Day nine: 

Our final day in New York was much more chill than every other day, which we sorely needed, because we were so tired. We spent most of the day at the Chelsea Markets, which are so lovely and fun. The markets are in a building, sort of underground, but they remind me so much of Melbourne — particularly, the alleyways of Melbourne. For those who don’t know, Melbourne is famous for its alleyways as they have a lot of cafes and restaurants there, and incredible graffiti, that the government pays for. Chelsea Markets felt a lot like that — it felt like home.

Then we spent the rest of the day walking the Highline, a long bridge that covers a good part of the city. We got some lovely photos on this bridge, and it was super relaxing to just walk and relax, instead of rushing to the next tourist spot, like we did every other day.

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The next day we left for Washington D.C. …

I had the absolute best time in New York. I will be visiting this city over and over again, it was so incredible. But before that, here are some final thoughts about the city …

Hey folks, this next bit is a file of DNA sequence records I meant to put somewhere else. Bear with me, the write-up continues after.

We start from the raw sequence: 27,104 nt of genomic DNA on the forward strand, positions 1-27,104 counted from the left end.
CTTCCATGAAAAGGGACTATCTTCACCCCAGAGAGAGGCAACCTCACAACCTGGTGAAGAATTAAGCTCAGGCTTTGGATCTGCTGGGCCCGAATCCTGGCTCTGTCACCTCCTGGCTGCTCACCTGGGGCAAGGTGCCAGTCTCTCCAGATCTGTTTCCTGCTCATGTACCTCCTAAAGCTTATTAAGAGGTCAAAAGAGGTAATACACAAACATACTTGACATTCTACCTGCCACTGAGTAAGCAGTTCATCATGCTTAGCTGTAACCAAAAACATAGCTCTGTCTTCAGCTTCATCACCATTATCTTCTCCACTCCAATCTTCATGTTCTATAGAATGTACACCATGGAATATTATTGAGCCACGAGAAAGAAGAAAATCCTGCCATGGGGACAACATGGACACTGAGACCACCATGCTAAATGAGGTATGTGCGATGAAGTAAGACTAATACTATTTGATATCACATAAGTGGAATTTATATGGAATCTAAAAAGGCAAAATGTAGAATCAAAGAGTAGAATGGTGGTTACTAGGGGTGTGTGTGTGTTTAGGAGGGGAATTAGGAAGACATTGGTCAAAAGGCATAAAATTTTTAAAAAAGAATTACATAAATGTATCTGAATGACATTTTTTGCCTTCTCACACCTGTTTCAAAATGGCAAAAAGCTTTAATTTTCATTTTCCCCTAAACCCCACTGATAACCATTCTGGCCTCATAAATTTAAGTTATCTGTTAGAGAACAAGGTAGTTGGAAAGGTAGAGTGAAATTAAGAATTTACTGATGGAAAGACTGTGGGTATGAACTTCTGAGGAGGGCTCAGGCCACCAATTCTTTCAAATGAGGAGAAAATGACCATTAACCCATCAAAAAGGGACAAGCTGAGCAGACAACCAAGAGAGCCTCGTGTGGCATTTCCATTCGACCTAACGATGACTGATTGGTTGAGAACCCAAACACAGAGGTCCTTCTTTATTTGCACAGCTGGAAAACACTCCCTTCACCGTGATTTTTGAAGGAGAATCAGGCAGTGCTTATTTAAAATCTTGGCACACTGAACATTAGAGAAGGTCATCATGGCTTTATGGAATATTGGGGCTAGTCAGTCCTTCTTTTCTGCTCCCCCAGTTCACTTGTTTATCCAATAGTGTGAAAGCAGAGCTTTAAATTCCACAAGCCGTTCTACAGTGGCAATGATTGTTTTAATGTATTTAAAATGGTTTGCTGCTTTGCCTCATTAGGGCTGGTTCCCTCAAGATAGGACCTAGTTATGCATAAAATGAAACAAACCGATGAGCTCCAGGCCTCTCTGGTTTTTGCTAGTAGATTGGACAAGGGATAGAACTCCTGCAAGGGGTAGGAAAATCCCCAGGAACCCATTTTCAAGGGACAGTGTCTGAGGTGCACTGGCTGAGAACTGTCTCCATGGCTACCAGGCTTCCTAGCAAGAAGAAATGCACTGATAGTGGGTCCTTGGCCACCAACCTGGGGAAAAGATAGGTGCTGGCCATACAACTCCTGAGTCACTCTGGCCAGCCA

• It’s a beautiful city, but a very, very busy one
  • The architecture is an amazing mix of historical and modern
  • It’s not disabled friendly. I often wondered how disabled people live in that city
  • There’s a lot of garbage on the street as the city doesn’t have dumpsters or trash cans, as they can be used in terrorist attacks. I understand that, but the city could be really gross at times, and it smelled a bit too
  • Retail workers in every store were horrible. They ignored us and would congregate in groups, talking to each other, while one person served and the line was going out the door. I get they don’t work for tips, but still. Speaking of tips …
  • Sorry, but the tipping situation in America is a joke. The service is no better than any other service I have received and I spent so much money tipping for average, and sometimes, really bad service. This is such a capitalist system that takes the onus off of the employer and government to pay a liveable wage, and puts it on the customer. Maybe it’s my Australian ignorance, because we don’t tip in Australia, but tipping is a bad system. The government needs to raise minimum wage — how dare restaurants legally be able to pay someone only $2 an hour?! It’s disgusting